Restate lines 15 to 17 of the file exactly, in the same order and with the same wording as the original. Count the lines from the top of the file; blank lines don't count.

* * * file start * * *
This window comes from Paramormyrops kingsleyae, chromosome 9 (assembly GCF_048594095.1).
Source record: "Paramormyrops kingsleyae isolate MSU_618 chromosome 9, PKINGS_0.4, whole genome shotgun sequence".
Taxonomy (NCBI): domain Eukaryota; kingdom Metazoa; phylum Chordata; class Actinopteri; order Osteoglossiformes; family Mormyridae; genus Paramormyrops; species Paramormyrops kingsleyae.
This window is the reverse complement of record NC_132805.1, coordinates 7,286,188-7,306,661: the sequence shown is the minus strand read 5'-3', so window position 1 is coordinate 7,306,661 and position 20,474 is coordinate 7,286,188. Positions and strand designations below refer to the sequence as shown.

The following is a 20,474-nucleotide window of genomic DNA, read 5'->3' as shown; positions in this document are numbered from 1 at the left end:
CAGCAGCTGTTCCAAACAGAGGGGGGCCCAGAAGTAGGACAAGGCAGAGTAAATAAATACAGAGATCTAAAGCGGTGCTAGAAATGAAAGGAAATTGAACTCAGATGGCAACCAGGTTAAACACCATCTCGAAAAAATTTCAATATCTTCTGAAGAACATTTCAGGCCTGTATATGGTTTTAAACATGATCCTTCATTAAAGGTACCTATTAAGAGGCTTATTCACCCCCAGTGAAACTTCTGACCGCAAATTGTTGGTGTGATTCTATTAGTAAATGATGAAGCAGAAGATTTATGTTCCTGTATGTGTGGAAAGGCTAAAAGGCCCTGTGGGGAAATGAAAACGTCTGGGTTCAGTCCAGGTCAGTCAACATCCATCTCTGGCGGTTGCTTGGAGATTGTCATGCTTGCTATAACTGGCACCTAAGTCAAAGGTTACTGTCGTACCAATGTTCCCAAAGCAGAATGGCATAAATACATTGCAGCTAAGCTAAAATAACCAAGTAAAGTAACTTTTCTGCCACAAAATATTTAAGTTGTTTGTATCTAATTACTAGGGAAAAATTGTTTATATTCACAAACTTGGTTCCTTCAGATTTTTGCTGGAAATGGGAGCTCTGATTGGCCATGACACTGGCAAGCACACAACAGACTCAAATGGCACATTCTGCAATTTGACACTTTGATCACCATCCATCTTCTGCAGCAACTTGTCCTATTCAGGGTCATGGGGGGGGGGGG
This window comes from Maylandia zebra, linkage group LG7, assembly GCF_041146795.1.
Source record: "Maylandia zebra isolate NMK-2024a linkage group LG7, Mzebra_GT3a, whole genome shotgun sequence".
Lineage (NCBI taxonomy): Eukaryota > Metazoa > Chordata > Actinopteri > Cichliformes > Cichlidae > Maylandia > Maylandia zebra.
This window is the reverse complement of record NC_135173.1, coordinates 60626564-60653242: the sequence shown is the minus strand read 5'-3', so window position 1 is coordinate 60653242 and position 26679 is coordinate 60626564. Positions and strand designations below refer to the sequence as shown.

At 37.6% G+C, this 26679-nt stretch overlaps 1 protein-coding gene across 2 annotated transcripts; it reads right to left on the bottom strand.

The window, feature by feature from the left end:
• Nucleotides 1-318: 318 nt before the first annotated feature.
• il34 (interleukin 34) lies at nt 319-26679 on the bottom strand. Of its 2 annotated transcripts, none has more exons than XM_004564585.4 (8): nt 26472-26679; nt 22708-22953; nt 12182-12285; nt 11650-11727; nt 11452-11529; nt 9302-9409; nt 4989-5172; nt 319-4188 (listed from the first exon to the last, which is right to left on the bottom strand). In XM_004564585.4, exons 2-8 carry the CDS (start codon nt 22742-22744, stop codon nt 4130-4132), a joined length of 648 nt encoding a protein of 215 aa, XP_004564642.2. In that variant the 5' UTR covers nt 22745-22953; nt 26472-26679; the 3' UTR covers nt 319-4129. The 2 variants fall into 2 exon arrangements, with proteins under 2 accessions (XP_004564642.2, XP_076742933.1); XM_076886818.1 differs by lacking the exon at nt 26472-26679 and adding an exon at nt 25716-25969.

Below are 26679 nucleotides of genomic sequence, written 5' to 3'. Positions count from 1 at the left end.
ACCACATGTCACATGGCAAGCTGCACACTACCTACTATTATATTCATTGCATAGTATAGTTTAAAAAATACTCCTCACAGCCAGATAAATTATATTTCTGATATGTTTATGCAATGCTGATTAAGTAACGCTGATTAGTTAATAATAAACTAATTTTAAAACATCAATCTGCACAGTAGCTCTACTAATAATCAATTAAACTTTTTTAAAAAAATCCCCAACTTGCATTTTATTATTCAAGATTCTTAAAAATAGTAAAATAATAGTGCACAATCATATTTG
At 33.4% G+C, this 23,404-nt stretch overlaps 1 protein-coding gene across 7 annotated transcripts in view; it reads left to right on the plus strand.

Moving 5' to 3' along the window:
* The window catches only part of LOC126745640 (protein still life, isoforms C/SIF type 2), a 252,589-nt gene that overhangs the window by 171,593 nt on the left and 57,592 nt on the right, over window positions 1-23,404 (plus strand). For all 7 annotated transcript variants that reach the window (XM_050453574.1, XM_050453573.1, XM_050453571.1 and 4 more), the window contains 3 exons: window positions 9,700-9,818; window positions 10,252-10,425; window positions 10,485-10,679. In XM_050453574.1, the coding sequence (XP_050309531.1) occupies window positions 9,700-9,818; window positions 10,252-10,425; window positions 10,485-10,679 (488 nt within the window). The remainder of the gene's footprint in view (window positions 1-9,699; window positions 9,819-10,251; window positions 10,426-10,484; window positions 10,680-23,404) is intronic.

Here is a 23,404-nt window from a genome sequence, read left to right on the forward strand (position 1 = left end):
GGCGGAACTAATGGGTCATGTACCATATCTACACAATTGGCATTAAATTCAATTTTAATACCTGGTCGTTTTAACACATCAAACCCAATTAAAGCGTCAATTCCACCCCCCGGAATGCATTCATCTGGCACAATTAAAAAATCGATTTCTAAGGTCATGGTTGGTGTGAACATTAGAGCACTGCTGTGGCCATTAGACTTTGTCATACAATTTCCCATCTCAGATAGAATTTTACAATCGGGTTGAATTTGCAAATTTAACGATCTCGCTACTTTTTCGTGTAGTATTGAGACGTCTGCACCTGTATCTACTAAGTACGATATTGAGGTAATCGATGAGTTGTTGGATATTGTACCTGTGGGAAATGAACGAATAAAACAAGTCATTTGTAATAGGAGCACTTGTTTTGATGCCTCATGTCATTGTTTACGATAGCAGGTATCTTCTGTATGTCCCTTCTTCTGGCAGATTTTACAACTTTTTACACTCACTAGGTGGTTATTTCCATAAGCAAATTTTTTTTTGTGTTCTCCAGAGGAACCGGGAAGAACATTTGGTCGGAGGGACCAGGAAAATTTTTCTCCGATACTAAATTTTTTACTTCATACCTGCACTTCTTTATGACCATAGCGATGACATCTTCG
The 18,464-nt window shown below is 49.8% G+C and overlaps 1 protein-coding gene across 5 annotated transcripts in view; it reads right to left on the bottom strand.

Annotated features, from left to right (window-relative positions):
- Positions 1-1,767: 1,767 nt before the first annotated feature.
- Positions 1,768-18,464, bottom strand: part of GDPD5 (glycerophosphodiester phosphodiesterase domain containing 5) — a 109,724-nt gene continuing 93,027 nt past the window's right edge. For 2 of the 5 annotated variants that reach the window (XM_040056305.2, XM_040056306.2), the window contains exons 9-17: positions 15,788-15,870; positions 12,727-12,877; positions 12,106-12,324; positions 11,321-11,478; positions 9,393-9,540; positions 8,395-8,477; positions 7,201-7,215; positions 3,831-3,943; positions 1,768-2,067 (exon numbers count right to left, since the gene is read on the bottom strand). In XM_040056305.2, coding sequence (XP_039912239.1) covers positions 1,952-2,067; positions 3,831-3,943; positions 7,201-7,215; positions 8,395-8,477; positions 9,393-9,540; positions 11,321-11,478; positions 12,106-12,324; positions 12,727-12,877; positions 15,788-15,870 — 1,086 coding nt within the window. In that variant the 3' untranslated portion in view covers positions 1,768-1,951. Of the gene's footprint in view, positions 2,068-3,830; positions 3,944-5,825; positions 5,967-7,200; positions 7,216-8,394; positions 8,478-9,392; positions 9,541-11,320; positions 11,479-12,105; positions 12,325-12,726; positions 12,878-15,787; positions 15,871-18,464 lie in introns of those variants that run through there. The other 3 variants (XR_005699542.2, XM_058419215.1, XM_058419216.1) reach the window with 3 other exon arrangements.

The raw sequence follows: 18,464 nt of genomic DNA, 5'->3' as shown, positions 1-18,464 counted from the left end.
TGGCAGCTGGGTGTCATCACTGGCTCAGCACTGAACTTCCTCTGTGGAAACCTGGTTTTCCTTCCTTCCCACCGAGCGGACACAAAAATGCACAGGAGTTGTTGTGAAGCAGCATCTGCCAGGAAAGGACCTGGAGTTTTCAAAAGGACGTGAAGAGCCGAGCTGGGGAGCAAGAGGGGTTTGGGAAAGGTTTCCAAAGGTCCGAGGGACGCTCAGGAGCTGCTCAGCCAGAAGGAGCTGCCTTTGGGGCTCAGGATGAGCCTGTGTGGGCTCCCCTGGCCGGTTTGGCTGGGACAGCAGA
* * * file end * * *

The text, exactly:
Below are 26679 nucleotides of genomic sequence, written 5' to 3'. Positions count from 1 at the left end.
ACCACATGTCACATGGCAAGCTGCACACTACCTACTATTATATTCATTGCATAGTATAGTTTAAAAAATACTCCTCACAGCCAGATAAATTATATTTCTGATATGTTTATGCAATGCTGATTAAGTAACGCTGATTAGTTAATAATAAACTAATTTTAAAACATCAATCTGCACAGTAGCTCTACTAATAATCAATTAAACTTTTTTAAAAAAATCCCCAACTTGCATTTTATTATTCAAGATTCTTAAAAATAGTAAAATAATAGTGCACAATCATATTTG
At 33.4% G+C, this 23,404-nt stretch overlaps 1 protein-coding gene across 7 annotated transcripts in view; it reads left to right on the plus strand.